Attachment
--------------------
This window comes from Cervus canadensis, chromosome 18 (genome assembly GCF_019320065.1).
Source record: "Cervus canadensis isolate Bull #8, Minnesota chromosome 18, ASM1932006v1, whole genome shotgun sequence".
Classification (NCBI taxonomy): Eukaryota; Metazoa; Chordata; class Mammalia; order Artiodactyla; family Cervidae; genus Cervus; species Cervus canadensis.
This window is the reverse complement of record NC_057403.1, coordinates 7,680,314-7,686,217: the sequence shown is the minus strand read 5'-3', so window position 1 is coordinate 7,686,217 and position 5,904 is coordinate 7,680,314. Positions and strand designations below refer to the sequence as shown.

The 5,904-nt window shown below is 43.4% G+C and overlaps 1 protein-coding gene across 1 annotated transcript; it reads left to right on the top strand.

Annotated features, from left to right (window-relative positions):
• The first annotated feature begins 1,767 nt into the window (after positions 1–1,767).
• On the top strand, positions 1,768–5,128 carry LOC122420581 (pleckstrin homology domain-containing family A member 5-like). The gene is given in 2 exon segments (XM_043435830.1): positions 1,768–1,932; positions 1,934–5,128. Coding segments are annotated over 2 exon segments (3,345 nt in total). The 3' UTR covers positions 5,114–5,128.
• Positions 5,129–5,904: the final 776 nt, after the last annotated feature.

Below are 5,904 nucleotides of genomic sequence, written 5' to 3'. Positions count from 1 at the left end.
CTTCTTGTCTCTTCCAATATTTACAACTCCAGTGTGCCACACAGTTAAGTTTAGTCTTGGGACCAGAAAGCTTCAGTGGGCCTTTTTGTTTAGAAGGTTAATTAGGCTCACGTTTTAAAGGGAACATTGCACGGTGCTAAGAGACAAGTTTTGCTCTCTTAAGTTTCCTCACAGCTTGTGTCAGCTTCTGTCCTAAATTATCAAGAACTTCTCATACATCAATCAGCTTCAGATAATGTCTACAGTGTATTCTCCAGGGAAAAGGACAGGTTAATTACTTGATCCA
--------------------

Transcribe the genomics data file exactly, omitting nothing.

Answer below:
This window comes from Cervus canadensis, chromosome 18 (genome assembly GCF_019320065.1).
Source record: "Cervus canadensis isolate Bull #8, Minnesota chromosome 18, ASM1932006v1, whole genome shotgun sequence".
Classification (NCBI taxonomy): Eukaryota; Metazoa; Chordata; class Mammalia; order Artiodactyla; family Cervidae; genus Cervus; species Cervus canadensis.
This window is the reverse complement of record NC_057403.1, coordinates 7,680,314-7,686,217: the sequence shown is the minus strand read 5'-3', so window position 1 is coordinate 7,686,217 and position 5,904 is coordinate 7,680,314. Positions and strand designations below refer to the sequence as shown.

The 5,904-nt window shown below is 43.4% G+C and overlaps 1 protein-coding gene across 1 annotated transcript; it reads left to right on the top strand.

Annotated features, from left to right (window-relative positions):
• The first annotated feature begins 1,767 nt into the window (after positions 1–1,767).
• On the top strand, positions 1,768–5,128 carry LOC122420581 (pleckstrin homology domain-containing family A member 5-like). The gene is given in 2 exon segments (XM_043435830.1): positions 1,768–1,932; positions 1,934–5,128. Coding segments are annotated over 2 exon segments (3,345 nt in total). The 3' UTR covers positions 5,114–5,128.
• Positions 5,129–5,904: the final 776 nt, after the last annotated feature.

Below are 5,904 nucleotides of genomic sequence, written 5' to 3'. Positions count from 1 at the left end.
CTTCTTGTCTCTTCCAATATTTACAACTCCAGTGTGCCACACAGTTAAGTTTAGTCTTGGGACCAGAAAGCTTCAGTGGGCCTTTTTGTTTAGAAGGTTAATTAGGCTCACGTTTTAAAGGGAACATTGCACGGTGCTAAGAGACAAGTTTTGCTCTCTTAAGTTTCCTCACAGCTTGTGTCAGCTTCTGTCCTAAATTATCAAGAACTTCTCATACATCAATCAGCTTCAGATAATGTCTACAGTGTATTCTCCAGGGAAAAGGACAGGTTAATTACTTGATCCA